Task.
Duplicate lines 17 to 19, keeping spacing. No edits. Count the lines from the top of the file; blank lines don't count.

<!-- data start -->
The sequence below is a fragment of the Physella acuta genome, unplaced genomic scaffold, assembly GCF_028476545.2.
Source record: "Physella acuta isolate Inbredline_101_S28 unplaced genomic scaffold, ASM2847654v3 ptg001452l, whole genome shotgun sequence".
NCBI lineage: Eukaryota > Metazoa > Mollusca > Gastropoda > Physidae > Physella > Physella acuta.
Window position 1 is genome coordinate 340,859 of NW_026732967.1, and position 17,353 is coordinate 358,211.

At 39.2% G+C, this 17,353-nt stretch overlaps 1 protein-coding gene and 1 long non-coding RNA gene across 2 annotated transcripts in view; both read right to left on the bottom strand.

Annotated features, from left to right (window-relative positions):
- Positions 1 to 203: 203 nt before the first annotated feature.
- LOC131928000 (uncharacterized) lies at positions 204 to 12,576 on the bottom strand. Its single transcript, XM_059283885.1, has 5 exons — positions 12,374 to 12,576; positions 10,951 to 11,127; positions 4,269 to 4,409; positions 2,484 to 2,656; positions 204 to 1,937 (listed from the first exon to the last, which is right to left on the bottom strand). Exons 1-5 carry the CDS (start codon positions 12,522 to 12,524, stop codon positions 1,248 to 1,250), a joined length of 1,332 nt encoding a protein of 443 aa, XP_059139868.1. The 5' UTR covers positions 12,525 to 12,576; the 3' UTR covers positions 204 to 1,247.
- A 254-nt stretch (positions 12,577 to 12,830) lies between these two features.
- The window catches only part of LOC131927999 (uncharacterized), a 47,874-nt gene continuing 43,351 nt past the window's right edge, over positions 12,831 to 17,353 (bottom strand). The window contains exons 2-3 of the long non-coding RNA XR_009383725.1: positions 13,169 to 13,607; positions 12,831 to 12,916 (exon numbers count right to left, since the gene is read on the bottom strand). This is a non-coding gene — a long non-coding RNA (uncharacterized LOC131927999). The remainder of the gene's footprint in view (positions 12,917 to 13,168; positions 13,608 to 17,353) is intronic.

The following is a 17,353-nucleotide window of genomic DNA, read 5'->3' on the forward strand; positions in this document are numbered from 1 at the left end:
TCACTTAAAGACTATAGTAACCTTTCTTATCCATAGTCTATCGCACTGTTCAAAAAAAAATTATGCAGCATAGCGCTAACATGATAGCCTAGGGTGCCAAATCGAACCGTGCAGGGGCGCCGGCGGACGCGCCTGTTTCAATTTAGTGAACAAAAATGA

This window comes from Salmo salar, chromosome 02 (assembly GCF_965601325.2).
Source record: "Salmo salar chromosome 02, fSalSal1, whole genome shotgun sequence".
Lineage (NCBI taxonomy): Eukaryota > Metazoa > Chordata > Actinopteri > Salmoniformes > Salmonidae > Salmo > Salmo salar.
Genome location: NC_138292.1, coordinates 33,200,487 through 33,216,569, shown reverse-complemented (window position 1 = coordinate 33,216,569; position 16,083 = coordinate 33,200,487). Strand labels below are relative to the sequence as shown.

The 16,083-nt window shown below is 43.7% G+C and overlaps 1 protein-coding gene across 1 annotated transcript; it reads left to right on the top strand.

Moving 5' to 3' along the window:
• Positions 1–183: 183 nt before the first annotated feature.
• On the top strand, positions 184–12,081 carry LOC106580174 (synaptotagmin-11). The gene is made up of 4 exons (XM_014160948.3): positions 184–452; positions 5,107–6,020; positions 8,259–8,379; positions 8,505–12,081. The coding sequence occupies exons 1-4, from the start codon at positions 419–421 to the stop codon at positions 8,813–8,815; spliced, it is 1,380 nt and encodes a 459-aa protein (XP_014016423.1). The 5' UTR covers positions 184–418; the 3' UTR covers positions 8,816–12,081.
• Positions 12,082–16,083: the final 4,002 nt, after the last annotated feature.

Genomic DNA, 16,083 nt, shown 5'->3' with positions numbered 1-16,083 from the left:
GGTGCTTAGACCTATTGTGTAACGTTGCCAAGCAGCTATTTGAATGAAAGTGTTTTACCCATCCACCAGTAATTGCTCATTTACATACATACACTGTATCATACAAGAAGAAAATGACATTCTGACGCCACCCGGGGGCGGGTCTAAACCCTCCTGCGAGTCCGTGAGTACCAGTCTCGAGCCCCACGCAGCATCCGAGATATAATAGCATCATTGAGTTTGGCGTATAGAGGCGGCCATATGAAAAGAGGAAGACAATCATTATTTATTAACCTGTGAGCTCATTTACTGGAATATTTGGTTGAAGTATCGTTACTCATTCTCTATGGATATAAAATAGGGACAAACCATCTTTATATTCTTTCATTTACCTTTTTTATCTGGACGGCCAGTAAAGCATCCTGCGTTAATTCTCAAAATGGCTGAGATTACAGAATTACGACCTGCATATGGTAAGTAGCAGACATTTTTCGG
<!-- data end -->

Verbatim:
The 16,083-nt window shown below is 43.7% G+C and overlaps 1 protein-coding gene across 1 annotated transcript; it reads left to right on the top strand.

Moving 5' to 3' along the window:
• Positions 1–183: 183 nt before the first annotated feature.